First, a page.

Fifth-graders learn about capitalism

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NASELLE - Kaelee walked into her fifth-grade class two weeks ago with several typewritten sheets of inventory, each sheet in a page protector and bound together in a folder.

"Mrs. Emo, these are the items for sale in the store my partners and I are starting. It's called 'Stuff'."

Kaelee and her partners bought a $10 "business license" from the government (their teacher) and opened for business, right next to Dillon's Bakery (food handler's permit required). The Naselle class began with a simple class economy, in which every student held a government-sponsored job, such as office clerk, lab assistant, bank manager, P.U.D. manager, and police officer.

They were paid with "Emo

Bucks," either $35 or $40 a month. Students also earned money by gettingready for class quickly and being on time. Fines were collected for being tardy or noisy. At the end of each month, students paid bills for desk rent, utilities use, and textbook rental. With any extra money, students could purchase items from the government store. Shortly after becoming the government store clerk, Kaelee went home to her mother's shop and learned how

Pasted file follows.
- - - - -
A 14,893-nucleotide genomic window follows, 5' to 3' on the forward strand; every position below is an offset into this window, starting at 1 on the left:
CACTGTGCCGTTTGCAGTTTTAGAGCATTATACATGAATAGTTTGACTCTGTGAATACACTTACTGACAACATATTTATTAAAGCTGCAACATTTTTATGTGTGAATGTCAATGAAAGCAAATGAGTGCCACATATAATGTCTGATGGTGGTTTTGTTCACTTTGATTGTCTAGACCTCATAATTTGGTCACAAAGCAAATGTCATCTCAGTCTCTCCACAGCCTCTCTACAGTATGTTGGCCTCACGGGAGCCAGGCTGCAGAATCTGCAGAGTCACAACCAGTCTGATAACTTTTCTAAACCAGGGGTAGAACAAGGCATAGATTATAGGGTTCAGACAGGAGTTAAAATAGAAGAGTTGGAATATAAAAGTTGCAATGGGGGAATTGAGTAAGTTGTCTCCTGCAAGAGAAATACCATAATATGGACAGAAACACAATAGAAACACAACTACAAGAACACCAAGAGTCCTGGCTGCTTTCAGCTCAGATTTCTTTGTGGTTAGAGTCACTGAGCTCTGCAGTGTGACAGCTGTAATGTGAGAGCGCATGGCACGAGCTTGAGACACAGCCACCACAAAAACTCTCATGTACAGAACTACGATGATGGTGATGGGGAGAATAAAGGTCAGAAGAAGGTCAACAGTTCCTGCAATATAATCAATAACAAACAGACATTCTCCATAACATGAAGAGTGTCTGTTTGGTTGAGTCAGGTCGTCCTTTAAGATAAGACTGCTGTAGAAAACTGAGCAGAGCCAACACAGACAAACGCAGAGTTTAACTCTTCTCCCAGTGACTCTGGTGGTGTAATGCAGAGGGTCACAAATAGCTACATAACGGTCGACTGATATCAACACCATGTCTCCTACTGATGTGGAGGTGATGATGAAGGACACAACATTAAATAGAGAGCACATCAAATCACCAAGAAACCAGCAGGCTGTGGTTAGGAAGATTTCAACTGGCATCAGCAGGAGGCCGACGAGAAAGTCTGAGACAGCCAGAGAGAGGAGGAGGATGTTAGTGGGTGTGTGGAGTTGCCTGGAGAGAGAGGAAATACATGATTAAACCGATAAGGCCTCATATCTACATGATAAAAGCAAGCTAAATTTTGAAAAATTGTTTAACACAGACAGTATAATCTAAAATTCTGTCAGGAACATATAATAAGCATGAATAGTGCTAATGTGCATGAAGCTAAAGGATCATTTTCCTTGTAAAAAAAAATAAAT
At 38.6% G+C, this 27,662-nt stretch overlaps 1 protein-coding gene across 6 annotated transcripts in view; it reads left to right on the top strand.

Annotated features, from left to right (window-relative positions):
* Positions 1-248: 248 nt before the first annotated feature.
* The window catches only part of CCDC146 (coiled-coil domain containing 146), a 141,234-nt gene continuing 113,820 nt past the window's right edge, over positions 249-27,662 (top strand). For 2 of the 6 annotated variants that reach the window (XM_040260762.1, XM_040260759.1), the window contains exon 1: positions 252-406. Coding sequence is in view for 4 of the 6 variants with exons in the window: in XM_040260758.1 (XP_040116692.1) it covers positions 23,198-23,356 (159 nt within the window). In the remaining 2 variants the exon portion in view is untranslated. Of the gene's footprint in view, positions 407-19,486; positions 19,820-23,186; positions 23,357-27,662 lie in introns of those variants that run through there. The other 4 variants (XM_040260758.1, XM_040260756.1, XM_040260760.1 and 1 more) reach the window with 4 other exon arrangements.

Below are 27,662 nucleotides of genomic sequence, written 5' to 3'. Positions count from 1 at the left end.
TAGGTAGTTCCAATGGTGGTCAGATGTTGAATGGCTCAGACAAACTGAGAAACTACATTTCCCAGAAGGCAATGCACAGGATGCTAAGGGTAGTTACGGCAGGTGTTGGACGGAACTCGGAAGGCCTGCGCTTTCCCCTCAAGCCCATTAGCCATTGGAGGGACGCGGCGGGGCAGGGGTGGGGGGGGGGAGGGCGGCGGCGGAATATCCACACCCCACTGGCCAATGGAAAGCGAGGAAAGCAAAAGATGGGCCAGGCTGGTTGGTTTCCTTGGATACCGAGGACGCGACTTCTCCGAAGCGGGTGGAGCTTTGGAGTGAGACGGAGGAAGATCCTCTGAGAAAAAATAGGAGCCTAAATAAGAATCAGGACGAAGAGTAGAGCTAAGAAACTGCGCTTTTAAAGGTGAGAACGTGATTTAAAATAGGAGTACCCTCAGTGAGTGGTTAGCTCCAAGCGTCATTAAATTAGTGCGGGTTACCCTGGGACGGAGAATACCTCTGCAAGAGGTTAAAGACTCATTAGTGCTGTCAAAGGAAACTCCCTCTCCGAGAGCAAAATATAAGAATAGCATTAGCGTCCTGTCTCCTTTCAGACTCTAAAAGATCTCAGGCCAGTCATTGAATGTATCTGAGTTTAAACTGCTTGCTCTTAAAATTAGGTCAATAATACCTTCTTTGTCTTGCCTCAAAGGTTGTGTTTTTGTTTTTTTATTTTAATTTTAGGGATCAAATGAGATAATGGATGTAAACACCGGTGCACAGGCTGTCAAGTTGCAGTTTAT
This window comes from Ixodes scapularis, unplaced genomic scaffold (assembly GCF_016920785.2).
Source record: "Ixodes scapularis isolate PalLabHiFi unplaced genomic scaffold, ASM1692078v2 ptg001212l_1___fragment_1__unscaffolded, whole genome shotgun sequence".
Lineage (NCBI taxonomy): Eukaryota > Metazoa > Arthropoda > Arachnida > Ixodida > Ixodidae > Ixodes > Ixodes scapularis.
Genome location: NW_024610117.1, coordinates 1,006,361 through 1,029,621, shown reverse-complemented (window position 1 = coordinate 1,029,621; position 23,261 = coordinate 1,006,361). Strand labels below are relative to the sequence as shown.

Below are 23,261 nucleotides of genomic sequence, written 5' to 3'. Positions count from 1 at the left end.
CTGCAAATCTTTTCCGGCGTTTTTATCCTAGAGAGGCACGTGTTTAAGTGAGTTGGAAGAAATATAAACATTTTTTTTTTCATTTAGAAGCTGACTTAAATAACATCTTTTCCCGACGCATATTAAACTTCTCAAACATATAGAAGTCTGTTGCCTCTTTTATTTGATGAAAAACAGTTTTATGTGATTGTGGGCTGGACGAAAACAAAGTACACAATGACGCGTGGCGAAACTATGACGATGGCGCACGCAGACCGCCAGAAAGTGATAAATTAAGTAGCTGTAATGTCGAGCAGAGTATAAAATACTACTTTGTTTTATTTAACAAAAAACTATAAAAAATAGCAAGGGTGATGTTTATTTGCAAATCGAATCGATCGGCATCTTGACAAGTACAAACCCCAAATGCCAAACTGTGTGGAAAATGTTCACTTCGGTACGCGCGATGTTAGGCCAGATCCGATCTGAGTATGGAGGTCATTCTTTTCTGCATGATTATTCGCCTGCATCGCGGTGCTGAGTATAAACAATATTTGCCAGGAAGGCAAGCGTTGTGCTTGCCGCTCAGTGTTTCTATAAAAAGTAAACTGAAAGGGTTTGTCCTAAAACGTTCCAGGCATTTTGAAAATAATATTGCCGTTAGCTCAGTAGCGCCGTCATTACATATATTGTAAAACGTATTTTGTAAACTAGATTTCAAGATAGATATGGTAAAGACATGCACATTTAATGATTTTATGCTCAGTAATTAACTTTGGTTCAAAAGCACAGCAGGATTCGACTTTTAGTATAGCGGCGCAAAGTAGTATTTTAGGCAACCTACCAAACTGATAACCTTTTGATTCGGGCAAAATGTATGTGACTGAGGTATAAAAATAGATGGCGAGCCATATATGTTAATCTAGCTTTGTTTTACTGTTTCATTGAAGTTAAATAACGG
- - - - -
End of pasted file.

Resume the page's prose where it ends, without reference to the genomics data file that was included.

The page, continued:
to sell items in a real environment.

But Ollie decided he'd like to make more money than his government artist

job provided. He spear-headed the capitalistic ventures by drawing name tags and charging $1 apiece. Now the class has several retail stores, a desk-cleaning service, a math tutor, two wholesalers, a consignment store, and an ideas factory. One store has a layaway plan. Dillon said, "I earned more in one day of having the bakery open than I earn in a month from my salary!"

The economy has sparked many ideas and much discussion about capitalism. Students are wondering if they'll be taxed on their extra earnings, and several are wishing for interest earned on their savings accounts. Some want to buy their desks so they won't have to pay rent, and a few want to be landlords.

One student wants to buy an empty desk for a "vacation home."

Melanie asked if she could "move in" with another student to save on desk rent.

Thursday 'Stuff' owners announced, "We've been robbed!"

The owners revealed that their duplicate receipts and their cash didn't tally, and that an employee was manning the till while two customers were shopping.

"May we have a trial on Monday?" We'll see. Are all students spending their money?

"No," says Kaelee, "I haven't bought anything. I don't need a thing."

Your children are learning more from you than you realize!

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